Further south, still with much of the friendly, welcoming feel of a frontier town, Coyhaique is an up-and-coming tourist destination, especially popular with fishermen who come to enjoy the excellent fly-fishing on the Simpson and Baker rivers. Further details »
Balmaceda to Cochrane
South of Balmaceda (the town’s airport) the Carretera Austral defines the word remote: through the imposing mountains of Cerro Castillo, the gravel highway skirts the Ibañez river through a spectacular array of landscapes from rugged steppe, narrow gorges and the desolation caused by the eruption of the Hudson volcano in 1991 and opens out as it reaches the picturesque scenery bordering Lake General Carrera. Further details »
Tortel and Villa O'Higgins
Tortel is a charming and ususual village established at the turn of the 20th century by cypress loggers and whose 'streets' are wooden walkways over steep hillsides and the calm waters of a Pacific fjord. The final ferry of the Carretera Austral, at Puerto Yungay, leads to the final 100km stretch of road and the remote settlement of Villa O’Higgins. Further details »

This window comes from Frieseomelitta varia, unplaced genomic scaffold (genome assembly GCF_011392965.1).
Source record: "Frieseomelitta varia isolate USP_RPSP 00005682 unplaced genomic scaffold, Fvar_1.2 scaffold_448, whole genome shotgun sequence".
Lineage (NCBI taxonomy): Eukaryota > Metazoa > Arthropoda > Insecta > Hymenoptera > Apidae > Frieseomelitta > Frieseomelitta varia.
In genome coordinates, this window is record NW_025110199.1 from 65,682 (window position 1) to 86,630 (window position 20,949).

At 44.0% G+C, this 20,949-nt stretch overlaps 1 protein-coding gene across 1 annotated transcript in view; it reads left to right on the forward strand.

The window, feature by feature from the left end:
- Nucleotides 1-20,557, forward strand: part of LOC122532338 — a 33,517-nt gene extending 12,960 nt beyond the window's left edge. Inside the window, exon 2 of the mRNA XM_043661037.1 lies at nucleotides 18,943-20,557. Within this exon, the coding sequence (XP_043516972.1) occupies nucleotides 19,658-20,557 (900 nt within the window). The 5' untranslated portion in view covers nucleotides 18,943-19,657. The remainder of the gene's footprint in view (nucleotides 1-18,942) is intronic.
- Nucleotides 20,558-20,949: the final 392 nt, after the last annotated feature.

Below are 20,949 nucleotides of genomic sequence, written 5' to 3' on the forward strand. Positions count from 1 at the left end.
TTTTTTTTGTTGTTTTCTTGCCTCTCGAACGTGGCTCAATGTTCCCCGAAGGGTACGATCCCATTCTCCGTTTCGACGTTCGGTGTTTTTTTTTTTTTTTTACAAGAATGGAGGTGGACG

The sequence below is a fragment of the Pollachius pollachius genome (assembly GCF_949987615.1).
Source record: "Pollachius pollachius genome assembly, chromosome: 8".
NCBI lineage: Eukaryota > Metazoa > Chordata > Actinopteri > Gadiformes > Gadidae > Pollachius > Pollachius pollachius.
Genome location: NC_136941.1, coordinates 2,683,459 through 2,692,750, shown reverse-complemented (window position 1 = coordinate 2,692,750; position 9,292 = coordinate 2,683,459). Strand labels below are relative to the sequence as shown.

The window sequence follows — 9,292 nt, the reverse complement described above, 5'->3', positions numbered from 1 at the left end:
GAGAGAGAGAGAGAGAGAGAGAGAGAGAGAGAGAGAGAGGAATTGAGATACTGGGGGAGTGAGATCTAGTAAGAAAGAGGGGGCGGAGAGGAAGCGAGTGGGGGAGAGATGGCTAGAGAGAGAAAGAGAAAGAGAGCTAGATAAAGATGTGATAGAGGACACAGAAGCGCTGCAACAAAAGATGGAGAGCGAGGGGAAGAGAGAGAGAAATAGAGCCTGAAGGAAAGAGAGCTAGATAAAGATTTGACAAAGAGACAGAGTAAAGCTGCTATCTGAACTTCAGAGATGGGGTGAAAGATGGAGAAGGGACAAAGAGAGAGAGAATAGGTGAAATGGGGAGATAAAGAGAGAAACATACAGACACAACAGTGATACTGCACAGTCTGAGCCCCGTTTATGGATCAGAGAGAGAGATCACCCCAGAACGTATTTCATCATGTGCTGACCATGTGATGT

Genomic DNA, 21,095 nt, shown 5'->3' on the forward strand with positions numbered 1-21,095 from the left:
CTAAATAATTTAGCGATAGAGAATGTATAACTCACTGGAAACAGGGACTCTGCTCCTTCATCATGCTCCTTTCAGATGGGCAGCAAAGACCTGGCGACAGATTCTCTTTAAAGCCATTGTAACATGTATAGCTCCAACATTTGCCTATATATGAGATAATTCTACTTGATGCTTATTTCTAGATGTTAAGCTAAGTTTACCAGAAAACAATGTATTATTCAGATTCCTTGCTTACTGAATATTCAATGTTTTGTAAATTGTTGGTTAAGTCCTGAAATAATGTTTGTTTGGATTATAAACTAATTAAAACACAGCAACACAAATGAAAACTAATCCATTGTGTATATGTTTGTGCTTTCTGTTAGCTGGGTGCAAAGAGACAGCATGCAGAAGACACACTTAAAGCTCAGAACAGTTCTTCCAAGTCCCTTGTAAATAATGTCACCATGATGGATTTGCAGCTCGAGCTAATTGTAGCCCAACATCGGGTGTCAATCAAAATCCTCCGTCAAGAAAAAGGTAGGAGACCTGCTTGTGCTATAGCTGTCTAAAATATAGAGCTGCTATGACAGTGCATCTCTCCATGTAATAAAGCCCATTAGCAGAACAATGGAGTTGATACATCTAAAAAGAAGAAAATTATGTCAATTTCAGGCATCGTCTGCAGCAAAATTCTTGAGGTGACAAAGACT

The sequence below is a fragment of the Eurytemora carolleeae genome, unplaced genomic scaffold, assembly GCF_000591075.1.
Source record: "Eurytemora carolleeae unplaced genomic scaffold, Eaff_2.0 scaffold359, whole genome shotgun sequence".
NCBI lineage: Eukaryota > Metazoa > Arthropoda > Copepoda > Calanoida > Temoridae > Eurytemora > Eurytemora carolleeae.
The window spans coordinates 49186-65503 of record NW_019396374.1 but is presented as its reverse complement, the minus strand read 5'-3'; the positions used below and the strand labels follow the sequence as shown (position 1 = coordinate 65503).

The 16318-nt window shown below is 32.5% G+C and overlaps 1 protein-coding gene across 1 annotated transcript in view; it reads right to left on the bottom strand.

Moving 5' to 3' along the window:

The Far South
The far south of Chile has an end-of-the-world feel to it with vast ice fields giving way to majestic glaciers and the splendor of mountains like Torres del Paine, San Valentín and Cerro Castillo.
Punta Arenas and Puerto Williams
The gateway to Chile’s far south is the port of Punta Arenas. Founded in 1848, the city was an essential stop for ships rounding the southern tip of South America and an outlet for the sheep products of Patagonia. Nowadays it is the departure point for cruises heading south-east through stunning fjords towards Cape Horn and Tierra del Fuego. Further details »
Three hours by road north of Punta Arenas, Puerto Natales is on the shores of Last Hope Sound (Seno Ultima Esperanza) and the ideal jumping-off point for the spectacular Torres del Paine and connections to Calafate (for Argentina’s Los Glaciares National Park). Further details »